NEWS + OPINION
Late Tuesday during the final hours of the 112th Congress the House passed the Senate’s bill to avert the fiscal cliff, officially ending the nation’s economic trepidation. This was the first clash and regrettably it will not be the last. There are many other contested issues for the new year where the 113th Congress will undoubtedly meet with comparable gridlock and obstructionism; the reason being that the so-called “Grand Bargain” could not be reached with this agreement.
However, before delving too deep into the long term issues I want to explain what did in fact get through Congress and what it means for the American people. Below is an explanation provided by a Yahoo News article:
The House and Senate passed the bill on Tuesday and sent it to President Barack Obama for his signature. Highlights include:
—Income tax rates: Extends decade-old tax cuts on incomes up to $400,000 for individuals, $450,000 for couples. Earnings above those amounts would be taxed at a rate of 39.6 percent, up from the current 35 percent. Extends Clinton-era caps on itemized deductions and the phase-out of the personal exemption for individuals making more than $250,000 and couples earning more than $300,000.
—Estate tax: Estates would be taxed at a top rate of 40 percent, with the first $5 million in value exempted for individual estates and $10 million for family estates. In 2012, such estates were subject to a top rate of 35 percent.
—Capital gains, dividends: Taxes on capital gains and dividend income exceeding $400,000 for individuals and $450,000 for families would increase from 15 percent to 20 percent.
—Alternative minimum tax: Permanently addresses the alternative minimum tax and indexes it for inflation to prevent nearly 30 million middle- and upper-middle income taxpayers from being hit with higher tax bills averaging almost $3,000. The tax was originally designed to ensure that the wealthy did not avoid owing taxes by using loopholes.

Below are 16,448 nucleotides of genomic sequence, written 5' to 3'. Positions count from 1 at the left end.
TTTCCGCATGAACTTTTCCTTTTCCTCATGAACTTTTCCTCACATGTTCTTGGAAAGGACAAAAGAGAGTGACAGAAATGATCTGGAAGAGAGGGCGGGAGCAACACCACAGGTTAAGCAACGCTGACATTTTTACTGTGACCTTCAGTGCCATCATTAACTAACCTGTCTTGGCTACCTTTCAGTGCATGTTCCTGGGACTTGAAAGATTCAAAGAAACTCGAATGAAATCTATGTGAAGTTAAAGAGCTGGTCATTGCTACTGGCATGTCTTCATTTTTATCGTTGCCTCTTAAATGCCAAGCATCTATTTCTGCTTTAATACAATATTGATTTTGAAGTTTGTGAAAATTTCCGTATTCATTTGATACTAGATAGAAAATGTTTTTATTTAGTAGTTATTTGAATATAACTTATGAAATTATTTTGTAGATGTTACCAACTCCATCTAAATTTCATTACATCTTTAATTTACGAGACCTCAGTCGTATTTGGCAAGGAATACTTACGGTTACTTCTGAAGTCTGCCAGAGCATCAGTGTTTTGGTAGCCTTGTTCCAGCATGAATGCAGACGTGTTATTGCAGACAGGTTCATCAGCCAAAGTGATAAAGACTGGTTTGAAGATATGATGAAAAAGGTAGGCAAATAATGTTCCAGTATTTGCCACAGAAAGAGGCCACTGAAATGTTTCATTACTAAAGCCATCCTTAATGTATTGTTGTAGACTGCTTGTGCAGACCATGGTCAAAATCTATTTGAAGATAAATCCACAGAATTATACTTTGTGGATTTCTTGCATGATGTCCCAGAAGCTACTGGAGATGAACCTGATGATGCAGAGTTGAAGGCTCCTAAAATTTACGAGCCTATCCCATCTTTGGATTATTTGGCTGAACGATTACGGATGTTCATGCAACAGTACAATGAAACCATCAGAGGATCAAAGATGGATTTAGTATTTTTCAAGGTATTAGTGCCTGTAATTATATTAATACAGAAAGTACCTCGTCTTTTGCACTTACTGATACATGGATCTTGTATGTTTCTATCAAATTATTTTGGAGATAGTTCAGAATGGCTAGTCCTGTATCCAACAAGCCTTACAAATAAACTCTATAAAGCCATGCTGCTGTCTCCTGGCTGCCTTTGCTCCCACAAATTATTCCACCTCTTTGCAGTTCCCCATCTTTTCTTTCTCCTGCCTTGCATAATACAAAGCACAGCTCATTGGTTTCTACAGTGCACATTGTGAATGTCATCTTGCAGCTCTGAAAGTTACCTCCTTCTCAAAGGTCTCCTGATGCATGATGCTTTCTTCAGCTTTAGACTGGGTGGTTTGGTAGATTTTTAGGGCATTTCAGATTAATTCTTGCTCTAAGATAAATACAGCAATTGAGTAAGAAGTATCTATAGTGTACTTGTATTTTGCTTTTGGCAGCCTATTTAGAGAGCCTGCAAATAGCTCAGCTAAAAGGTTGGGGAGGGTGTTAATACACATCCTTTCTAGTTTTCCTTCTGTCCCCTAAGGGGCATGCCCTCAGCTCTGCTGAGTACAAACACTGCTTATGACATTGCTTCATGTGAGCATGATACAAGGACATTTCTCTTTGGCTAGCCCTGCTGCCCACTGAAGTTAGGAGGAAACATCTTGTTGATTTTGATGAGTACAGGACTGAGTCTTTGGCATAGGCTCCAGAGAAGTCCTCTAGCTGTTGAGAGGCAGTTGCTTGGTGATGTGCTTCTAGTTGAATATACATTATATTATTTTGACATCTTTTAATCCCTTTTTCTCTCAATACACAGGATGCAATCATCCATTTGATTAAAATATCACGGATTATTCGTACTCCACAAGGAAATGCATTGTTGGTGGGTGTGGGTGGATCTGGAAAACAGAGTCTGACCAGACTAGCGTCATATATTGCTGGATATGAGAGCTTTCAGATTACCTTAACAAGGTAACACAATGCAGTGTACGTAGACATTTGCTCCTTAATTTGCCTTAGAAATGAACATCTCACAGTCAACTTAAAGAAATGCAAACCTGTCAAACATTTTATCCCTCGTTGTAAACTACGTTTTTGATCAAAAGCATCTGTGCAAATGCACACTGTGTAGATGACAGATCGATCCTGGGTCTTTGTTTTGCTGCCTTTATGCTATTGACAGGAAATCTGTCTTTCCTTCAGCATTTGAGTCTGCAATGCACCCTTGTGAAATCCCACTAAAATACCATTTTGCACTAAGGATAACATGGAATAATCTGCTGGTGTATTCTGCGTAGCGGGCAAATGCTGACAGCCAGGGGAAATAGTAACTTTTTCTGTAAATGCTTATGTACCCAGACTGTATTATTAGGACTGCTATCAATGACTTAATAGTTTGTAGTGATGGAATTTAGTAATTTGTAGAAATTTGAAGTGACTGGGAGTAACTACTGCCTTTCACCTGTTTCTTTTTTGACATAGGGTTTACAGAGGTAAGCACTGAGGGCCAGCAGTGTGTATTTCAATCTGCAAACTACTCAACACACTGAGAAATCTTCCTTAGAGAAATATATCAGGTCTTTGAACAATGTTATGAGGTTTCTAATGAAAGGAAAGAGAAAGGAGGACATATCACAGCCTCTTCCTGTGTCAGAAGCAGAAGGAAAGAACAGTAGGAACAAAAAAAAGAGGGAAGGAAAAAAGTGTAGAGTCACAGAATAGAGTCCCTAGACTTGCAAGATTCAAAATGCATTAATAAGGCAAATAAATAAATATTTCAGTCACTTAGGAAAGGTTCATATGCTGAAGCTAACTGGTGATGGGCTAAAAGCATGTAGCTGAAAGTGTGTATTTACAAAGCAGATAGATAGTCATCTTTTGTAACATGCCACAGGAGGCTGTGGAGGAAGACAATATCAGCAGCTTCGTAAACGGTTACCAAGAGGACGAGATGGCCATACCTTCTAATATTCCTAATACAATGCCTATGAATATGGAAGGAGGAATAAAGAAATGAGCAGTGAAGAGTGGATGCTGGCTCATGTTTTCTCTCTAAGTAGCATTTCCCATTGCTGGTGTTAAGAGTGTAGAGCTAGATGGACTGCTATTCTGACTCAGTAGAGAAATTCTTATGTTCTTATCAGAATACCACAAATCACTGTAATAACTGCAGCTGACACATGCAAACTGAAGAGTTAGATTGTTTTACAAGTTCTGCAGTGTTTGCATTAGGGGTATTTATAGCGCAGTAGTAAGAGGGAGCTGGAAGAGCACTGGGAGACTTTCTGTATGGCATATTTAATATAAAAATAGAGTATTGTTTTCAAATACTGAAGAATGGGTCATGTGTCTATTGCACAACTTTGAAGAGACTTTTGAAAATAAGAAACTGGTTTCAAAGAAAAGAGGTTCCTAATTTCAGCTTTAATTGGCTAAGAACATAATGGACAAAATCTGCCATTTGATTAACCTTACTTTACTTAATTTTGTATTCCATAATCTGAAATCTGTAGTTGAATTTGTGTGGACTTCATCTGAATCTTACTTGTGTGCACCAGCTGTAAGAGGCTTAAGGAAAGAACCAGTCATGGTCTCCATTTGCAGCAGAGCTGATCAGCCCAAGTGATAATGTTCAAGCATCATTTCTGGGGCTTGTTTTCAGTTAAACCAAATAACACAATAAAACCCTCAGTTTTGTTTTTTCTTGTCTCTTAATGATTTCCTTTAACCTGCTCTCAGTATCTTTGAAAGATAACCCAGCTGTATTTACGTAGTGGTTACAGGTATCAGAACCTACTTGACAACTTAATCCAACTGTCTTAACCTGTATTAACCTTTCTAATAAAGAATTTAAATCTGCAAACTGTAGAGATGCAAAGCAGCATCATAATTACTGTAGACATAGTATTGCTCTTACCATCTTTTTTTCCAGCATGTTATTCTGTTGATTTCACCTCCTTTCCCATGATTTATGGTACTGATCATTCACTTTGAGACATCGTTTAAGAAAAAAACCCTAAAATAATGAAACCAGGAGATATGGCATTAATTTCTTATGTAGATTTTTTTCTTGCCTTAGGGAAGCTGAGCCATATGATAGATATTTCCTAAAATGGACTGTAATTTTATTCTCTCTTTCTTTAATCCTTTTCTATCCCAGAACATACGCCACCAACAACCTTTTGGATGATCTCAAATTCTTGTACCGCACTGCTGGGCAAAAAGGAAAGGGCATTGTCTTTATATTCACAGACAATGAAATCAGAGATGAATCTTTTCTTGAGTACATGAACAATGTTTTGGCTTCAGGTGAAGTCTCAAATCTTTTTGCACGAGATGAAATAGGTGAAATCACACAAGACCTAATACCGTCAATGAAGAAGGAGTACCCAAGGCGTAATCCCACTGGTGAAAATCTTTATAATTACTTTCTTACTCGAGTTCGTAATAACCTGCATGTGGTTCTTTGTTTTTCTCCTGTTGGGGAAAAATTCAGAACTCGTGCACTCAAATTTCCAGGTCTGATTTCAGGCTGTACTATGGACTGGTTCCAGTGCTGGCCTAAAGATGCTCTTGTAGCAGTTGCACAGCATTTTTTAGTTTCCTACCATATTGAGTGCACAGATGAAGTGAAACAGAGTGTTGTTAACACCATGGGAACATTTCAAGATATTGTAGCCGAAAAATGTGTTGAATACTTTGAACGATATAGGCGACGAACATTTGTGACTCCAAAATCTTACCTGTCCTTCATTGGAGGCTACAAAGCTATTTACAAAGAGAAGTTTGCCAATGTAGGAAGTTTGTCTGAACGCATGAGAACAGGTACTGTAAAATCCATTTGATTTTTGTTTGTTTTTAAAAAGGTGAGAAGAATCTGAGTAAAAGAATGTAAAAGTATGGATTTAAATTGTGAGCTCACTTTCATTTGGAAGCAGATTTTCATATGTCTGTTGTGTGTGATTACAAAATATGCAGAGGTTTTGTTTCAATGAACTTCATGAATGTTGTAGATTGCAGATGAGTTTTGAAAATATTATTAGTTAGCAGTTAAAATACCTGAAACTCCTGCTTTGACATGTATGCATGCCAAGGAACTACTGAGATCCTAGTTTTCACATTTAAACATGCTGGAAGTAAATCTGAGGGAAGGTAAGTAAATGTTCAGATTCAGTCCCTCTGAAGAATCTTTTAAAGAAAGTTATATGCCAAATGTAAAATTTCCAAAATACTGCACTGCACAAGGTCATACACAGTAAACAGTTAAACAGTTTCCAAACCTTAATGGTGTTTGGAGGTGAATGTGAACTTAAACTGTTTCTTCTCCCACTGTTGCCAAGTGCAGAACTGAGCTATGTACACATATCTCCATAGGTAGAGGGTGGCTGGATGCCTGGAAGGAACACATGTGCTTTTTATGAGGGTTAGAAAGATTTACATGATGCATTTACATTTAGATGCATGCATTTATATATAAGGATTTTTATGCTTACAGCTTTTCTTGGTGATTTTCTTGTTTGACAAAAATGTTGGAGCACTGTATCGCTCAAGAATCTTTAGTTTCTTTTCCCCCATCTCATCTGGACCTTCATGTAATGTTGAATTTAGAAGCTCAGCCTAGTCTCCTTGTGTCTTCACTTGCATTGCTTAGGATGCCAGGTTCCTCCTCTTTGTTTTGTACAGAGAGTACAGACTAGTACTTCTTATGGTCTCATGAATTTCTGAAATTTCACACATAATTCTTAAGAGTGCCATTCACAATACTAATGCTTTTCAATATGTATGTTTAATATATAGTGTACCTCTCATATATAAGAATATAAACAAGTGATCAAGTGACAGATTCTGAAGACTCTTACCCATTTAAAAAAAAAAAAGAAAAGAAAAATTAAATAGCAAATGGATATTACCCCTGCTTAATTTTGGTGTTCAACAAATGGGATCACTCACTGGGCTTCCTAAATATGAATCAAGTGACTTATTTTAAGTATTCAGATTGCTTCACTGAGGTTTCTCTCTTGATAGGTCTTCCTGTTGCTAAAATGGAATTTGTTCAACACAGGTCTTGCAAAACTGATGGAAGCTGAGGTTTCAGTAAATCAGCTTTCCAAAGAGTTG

—Other tax changes: Extends for five years Obama-sought expansions of the child tax credit, the earned income tax credit, and an up-to-$2,500 tax credit for college tuition. Also extends for one year accelerated “bonus” depreciation of business investments in new property and equipment, a tax credit for research and development costs and a tax credit for renewable energy such as wind-generated electricity.
—Unemployment benefits: Extends jobless benefits for the long-term unemployed for one year.
—Cuts in Medicare reimbursements to doctors: Blocks a 27 percent cut in Medicare payments to doctors for one year. The cut is the product of an obsolete 1997 budget formula.
—Social Security payroll tax cut: Allows a 2-percentage-point cut in the payroll tax first enacted two years ago to lapse, which restores the payroll tax to 6.2 percent.
—Across-the-board cuts: Delays for two months $109 billion worth of across-the-board spending cuts set to start striking the Pentagon and domestic agencies this week. Cost of $24 billion is divided between spending cuts and new revenues from rule changes on converting traditional individual retirement accounts into Roth IRAs.